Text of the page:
Red Bull’s Christian Horner and McLaren’s Andrea Stella have confirmed engine talks between the Formula 1 rivals following Zak Brown’s visit to the constructors’ champions Milton Keynes factory; McLaren weighing up engine options ahead of introduction of new regulations for 2026 season
Last Updated: 09/03/23 9:46am
Red Bull team principal Christian Horner has confirmed talks have taken place with McLaren over becoming their Formula 1 rivals’ engine supplier in 2026.
The sport’s regulations are set for major change ahead of the 2026 season, with engines to be modified to use less energy and produce net zero CO2 emissions.
Reigning constructors’ champions Red Bull are one of six manufacturers to have signed up to be engine suppliers in 2026, when they will begin a partnership with Ford, while McLaren, who are currently supplied by Mercedes, have yet to decide what they will do under the new regulations.
Reports emerged in February that McLaren chief executive Zak Brown visited Red Bull Powertrains, the team’s engine division, and Horner confirmed the meeting ahead of the season-opening Bahrain Grand Prix, which saw his driver Max Verstappen lead a dominant one-two from team-mate Sergio Perez.
“I thought he was coming for lunch!” Horner joked when asked about the meeting.
“As a power-unit manufacturer for 2026, discussions are going to be held regarding potential power-unit supply.
“It’s only natural that we would talk to potential customers.”
When asked about the talks, McLaren team principal Andrea Stella pointed to a “solid partnership” with Mercedes AMG High Performance Powertrains (HPP), but admitted the Woking-based team are considering their options.
“It’s obvious that looking far forward, you want to understand what’s available,” said the Italian.
“It shouldn’t be much of a surprise.”
McLaren are also understood to have been in dialogue with Honda, as the Japanese manufacturer considers an official return to the sport in 2026.
Honda have registered, along with Red Bull Ford, Ferrari, Mercedes, Alpine and Audi, having given up their status as a manufacturer after powering Red Bull’s Max Verstappen to the 2021 drivers’ title. However, Honda have remained in the sport in a power-unit support deal with Red Bull, which runs until the end of the 2025 season.
Addressing McLaren’s future plans at his team’s car launch in February, Brown said: “We have some time to decide what we want to do in 2026 and beyond.
“It’s something that (McLaren team principal) Andrea (Stella) and I are in the process of slowly reviewing. We’re not in a big rush and we are very happy with Mercedes.”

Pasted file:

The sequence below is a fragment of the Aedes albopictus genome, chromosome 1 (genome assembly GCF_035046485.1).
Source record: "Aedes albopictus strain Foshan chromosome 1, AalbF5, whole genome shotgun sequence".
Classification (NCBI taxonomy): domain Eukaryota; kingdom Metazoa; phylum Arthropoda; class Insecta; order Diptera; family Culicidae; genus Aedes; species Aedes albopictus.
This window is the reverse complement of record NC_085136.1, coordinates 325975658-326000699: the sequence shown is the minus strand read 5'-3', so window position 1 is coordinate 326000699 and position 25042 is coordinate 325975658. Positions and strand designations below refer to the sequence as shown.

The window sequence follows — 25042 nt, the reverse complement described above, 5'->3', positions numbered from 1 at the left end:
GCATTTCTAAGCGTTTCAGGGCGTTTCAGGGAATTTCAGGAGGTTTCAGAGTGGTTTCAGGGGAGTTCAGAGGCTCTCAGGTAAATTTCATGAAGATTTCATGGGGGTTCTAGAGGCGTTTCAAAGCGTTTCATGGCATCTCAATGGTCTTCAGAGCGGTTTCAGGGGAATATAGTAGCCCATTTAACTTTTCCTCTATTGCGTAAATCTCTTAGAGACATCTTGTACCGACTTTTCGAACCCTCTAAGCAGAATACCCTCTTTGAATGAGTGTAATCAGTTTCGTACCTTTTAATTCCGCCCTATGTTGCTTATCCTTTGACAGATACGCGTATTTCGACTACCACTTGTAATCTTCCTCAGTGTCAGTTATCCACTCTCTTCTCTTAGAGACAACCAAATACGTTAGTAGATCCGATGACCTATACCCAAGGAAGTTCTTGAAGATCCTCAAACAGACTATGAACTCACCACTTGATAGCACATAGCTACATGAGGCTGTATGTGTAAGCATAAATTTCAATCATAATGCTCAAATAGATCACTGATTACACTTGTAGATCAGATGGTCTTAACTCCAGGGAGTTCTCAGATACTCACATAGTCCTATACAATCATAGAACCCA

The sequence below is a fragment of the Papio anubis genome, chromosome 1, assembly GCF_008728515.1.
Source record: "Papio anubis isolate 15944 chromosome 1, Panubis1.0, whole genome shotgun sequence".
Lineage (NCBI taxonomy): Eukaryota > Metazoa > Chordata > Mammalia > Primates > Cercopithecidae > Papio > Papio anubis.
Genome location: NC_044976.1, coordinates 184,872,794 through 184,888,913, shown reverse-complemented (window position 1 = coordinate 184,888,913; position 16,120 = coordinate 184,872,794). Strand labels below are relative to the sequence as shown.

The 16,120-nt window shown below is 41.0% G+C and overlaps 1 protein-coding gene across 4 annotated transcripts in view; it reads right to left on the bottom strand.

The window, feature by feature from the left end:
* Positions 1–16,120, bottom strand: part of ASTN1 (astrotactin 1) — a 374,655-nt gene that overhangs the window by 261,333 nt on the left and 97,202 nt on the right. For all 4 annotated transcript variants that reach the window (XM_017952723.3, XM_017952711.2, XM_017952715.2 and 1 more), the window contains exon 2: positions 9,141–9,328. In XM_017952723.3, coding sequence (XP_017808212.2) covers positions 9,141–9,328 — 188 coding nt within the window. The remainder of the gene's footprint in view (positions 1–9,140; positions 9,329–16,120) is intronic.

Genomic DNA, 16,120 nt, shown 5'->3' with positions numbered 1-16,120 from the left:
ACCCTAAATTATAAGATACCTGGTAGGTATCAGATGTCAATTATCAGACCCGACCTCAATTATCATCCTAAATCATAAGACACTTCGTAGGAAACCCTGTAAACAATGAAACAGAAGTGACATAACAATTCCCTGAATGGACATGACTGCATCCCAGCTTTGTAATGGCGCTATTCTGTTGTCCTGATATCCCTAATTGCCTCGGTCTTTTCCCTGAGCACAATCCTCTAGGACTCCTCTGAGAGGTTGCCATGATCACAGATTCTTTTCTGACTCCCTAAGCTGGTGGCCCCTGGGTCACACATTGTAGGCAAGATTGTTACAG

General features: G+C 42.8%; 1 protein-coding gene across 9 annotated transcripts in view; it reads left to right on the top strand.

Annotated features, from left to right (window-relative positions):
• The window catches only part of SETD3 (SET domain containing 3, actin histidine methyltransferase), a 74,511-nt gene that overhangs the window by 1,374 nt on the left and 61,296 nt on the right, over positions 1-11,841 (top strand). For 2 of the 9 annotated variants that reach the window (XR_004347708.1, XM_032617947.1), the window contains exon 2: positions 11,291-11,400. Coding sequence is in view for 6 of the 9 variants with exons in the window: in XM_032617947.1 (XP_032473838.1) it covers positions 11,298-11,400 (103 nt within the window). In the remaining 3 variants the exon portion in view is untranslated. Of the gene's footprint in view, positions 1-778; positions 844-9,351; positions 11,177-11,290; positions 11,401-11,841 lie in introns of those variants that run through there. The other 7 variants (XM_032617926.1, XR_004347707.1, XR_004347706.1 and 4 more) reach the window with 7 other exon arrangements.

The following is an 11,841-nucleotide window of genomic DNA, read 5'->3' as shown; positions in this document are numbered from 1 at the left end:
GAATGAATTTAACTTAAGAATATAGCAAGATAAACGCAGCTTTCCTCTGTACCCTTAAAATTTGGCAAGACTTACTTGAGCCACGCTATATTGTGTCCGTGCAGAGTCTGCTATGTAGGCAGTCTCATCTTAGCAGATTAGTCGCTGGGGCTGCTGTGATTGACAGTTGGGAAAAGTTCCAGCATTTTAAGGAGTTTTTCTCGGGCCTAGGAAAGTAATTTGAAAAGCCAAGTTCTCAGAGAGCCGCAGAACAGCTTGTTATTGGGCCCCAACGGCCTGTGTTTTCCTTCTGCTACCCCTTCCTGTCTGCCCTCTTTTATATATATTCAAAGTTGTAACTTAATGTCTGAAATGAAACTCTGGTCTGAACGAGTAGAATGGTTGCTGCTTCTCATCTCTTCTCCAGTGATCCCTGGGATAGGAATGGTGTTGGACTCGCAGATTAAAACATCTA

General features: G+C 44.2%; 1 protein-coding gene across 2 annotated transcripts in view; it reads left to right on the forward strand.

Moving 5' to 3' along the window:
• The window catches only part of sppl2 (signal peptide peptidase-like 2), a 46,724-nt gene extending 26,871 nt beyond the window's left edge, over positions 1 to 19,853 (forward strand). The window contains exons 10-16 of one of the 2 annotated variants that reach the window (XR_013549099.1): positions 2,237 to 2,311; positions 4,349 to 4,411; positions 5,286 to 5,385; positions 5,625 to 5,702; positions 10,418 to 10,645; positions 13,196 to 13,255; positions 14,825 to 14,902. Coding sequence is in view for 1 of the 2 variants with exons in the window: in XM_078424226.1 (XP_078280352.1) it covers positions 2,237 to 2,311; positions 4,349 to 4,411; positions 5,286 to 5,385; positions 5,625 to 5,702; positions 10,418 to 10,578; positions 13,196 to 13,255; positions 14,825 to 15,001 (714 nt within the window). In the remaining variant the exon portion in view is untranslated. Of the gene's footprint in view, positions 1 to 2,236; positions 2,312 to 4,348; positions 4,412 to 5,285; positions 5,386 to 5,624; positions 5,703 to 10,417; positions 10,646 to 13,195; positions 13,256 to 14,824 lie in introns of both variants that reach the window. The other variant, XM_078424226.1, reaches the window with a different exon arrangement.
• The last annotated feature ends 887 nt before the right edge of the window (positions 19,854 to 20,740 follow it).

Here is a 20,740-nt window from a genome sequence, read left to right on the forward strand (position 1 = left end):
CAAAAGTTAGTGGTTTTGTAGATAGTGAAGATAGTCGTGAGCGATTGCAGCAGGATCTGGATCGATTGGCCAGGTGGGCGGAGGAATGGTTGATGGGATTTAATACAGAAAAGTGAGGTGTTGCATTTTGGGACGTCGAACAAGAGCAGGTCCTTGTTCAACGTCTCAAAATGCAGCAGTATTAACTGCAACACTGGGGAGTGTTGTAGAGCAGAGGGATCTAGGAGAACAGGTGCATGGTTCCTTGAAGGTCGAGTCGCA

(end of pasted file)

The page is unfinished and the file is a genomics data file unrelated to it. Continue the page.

McLaren and Honda have a mercurial history, having won championships together in the late 1980s and early 1990s, before enduring lows of an uncompetitive engine and a messy divorce in the late 2010s.
The talks between Red Bull and McLaren provide evidence that relationships can be quickly mended in F1, with Horner and Brown having clashed last season after the latter demanded strong punishment for Red Bull’s breach of the sport’s budget cap in 2021.
Horner dismisses ‘amusing’ AlphaTauri speculation
Horner also used the opening weekend of the season to dismiss reports that his team’s parent company were considering selling sister team AlphaTauri, or relocating the Italian squad to the UK.
It had been claimed the new head of sports at the Red Bull Group, which owns both the reigning constructors’ champions and AlphaTauri, was questioning the costs of running a second team.
“As we all know, there’s plenty of speculation in this paddock,” said Horner. “So, it’s sometimes amusing to see how things get carried away. As far as I’m aware, there’s no changes planned.
“We have synergies and supply agreements with AlphaTauri where we supply various components.
“They share our wind tunnel, for example, as well. So there’s nothing planned.”
AlphaTauri team principal Franz Tost previously said “the rumours have no foundation”, and he had held “very good meetings” with Red Bull Group sports boss Oliver Mintzlaff.
AlphaTauri, previously known as Toro Rosso, have enabled Red Bull to bring through many talented drivers from their academy, with the likes of Verstappen, four-time world champion Sebastian Vettel and Ferrari’s Carlos Sainz some of the most notable names to break through with the Italian team.
However, the team opted to alter their usual approach this year, preferring to sign former Mercedes reserve driver Nyck de Vries than promoting from their academy. De Vries is driving alongside Yuki Tsunoda, who is in his third season with the team at the age of just 22.